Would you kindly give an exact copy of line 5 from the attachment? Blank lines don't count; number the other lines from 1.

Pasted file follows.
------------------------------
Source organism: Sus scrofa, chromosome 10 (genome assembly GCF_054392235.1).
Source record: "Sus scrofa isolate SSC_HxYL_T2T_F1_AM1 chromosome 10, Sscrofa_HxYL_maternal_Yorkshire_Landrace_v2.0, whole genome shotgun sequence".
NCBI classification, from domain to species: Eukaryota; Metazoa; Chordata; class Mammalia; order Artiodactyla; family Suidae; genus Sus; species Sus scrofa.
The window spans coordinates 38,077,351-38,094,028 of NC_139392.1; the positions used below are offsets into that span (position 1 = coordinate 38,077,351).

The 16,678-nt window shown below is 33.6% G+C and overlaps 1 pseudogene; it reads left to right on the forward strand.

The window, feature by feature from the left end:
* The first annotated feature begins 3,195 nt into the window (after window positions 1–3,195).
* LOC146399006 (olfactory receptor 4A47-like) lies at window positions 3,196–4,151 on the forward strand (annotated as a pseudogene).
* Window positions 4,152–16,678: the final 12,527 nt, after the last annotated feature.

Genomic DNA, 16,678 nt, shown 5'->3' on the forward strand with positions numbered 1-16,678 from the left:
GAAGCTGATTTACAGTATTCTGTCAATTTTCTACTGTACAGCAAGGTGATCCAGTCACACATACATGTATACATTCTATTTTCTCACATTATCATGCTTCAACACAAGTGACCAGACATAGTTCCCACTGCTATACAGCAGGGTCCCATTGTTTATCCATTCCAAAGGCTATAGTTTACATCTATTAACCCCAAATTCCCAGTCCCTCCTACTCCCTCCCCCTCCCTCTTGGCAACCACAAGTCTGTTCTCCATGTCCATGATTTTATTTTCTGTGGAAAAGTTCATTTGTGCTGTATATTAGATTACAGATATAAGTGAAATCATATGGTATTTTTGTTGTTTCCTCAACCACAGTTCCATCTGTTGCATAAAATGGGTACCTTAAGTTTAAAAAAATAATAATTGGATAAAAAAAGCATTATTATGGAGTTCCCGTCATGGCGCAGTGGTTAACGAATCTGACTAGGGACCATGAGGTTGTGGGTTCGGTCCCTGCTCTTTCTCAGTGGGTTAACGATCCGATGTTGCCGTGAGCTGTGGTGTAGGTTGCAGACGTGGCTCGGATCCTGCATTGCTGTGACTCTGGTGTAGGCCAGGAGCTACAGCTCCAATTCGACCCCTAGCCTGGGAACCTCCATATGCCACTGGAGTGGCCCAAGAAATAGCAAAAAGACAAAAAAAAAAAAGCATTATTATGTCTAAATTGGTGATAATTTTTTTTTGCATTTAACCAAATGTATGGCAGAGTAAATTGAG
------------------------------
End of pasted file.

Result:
The 16,678-nt window shown below is 33.6% G+C and overlaps 1 pseudogene; it reads left to right on the forward strand.